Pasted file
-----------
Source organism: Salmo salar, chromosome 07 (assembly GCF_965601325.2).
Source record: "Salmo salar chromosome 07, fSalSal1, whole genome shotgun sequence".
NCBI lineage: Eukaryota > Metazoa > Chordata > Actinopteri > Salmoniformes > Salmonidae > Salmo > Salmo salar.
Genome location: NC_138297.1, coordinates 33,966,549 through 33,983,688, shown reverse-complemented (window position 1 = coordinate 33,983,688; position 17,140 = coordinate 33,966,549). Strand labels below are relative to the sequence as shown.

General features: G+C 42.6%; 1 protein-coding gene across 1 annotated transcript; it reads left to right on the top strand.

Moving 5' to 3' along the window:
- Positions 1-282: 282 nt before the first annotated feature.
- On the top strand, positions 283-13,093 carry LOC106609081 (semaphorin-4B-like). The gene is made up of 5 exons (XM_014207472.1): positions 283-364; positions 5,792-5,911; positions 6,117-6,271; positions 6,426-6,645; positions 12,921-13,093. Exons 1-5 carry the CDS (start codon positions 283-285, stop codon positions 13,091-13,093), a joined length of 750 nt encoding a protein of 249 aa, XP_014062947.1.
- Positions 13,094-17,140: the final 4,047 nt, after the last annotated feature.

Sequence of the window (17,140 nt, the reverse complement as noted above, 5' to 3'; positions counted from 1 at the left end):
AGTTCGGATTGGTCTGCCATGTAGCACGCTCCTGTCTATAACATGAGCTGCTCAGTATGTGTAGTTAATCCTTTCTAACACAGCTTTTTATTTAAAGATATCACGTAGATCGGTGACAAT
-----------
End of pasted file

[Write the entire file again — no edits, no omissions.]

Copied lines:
Source organism: Salmo salar, chromosome 07 (assembly GCF_965601325.2).
Source record: "Salmo salar chromosome 07, fSalSal1, whole genome shotgun sequence".
NCBI lineage: Eukaryota > Metazoa > Chordata > Actinopteri > Salmoniformes > Salmonidae > Salmo > Salmo salar.
Genome location: NC_138297.1, coordinates 33,966,549 through 33,983,688, shown reverse-complemented (window position 1 = coordinate 33,983,688; position 17,140 = coordinate 33,966,549). Strand labels below are relative to the sequence as shown.

General features: G+C 42.6%; 1 protein-coding gene across 1 annotated transcript; it reads left to right on the top strand.

Moving 5' to 3' along the window:
- Positions 1-282: 282 nt before the first annotated feature.
- On the top strand, positions 283-13,093 carry LOC106609081 (semaphorin-4B-like). The gene is made up of 5 exons (XM_014207472.1): positions 283-364; positions 5,792-5,911; positions 6,117-6,271; positions 6,426-6,645; positions 12,921-13,093. Exons 1-5 carry the CDS (start codon positions 283-285, stop codon positions 13,091-13,093), a joined length of 750 nt encoding a protein of 249 aa, XP_014062947.1.
- Positions 13,094-17,140: the final 4,047 nt, after the last annotated feature.

Sequence of the window (17,140 nt, the reverse complement as noted above, 5' to 3'; positions counted from 1 at the left end):
AGTTCGGATTGGTCTGCCATGTAGCACGCTCCTGTCTATAACATGAGCTGCTCAGTATGTGTAGTTAATCCTTTCTAACACAGCTTTTTATTTAAAGATATCACGTAGATCGGTGACAAT